Bible Study: Romans 5:1-11

Read Romans 5:1-11

Last week we looked at what it means to be justified by faith alone.  What does the word justified mean?  What does it mean to be justified by faith alone?  In chapter five of Romans we see what comes of justification by faith alone.  By this I mean the benefits of being justified by God not by works but by faith alone.  What does the word benefits mean?

When you think of the word benefits, a lot of ideas probably come to your mind, for example you have benefits from being in a certain family.  If you family is well connected, has lots of money, or power, at some point you will be able to tap into those connections, money, or power.  Additionally if you are like me you may have benefits that come from being friends with certain people.  A benefit from being in a friendship with a certain person may help you gain understanding about a certain subject, they may enable you to do certain things that you would not be able to do on your own.  Benefits are good things that a person can reap on account of being a part of something.  In the case with justification, there are benefits that God grants to the people he justifies.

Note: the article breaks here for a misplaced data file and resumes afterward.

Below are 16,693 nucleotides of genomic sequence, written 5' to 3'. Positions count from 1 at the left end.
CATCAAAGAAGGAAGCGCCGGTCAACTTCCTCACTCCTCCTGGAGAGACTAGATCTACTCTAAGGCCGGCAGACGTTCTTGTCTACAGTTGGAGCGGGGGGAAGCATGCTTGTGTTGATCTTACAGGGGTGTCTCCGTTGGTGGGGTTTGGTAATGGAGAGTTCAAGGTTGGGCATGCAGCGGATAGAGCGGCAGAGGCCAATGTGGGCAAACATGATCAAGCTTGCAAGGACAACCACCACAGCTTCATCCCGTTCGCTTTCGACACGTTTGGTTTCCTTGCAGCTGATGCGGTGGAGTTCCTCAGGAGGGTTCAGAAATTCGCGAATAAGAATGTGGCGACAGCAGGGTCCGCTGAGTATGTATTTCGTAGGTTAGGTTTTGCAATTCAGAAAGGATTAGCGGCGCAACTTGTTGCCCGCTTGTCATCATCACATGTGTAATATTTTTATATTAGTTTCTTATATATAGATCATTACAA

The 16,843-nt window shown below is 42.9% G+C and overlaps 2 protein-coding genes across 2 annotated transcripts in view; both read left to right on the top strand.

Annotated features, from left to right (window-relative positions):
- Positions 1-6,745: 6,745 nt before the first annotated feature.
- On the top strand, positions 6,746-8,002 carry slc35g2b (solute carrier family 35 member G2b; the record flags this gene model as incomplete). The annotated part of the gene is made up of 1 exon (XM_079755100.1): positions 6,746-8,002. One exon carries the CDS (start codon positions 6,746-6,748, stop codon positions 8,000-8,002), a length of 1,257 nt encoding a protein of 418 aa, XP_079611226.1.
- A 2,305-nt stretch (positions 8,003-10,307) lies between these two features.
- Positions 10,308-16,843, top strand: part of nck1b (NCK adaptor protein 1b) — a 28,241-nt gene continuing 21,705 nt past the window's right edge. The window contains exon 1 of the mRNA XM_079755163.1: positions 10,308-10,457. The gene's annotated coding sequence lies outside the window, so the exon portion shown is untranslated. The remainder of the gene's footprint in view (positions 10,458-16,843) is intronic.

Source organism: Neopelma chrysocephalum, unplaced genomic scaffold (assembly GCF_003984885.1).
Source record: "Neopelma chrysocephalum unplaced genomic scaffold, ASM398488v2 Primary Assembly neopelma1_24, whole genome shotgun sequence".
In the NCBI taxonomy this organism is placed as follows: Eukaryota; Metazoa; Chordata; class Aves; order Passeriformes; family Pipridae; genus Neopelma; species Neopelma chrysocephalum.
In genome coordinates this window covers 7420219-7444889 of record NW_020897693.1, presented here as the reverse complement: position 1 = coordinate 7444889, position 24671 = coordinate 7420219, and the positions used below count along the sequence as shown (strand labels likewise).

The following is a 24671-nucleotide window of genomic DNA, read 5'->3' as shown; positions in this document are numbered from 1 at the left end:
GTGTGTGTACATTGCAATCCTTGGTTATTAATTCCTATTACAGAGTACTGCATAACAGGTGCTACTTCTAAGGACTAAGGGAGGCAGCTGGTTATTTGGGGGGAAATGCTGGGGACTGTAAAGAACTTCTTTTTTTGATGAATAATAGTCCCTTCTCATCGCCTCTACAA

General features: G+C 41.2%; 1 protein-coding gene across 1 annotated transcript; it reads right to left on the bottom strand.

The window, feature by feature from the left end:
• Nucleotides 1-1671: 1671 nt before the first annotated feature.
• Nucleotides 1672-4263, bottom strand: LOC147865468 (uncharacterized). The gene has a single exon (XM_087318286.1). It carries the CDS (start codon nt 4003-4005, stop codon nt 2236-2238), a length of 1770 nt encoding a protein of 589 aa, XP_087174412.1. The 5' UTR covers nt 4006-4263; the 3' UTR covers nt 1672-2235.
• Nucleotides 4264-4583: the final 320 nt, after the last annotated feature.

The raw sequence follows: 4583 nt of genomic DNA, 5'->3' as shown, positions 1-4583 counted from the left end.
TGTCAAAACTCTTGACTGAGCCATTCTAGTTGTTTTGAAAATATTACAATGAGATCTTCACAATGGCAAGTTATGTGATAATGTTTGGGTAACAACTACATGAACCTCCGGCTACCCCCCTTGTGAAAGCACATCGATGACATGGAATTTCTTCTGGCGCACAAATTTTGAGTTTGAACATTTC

God grants four benefits, the first of which is peace with God.  What is peace? When you think of the word peace, many ideas may come to your mind, like the opposite of war, no conflict, a surfer holding up a peace sign and saying “peace man”.  While our society helps understand the concept it is best understood in these terms.  Peace is having no conflict with a person, there may have been conflict in the past but it has since been resolved, there may be conflict in the future and that will break the peace, but in the current situation there is no conflict between two or more people.  When we look at Romans 5:1, we see that the first benefit of justification with God is peace with Him.  Paul teaches us that before we have been saved by the blood of Christ that we were at war with God.  We were at war with Him because of our sin, but because of Jesus sacrifice we now have peace with God.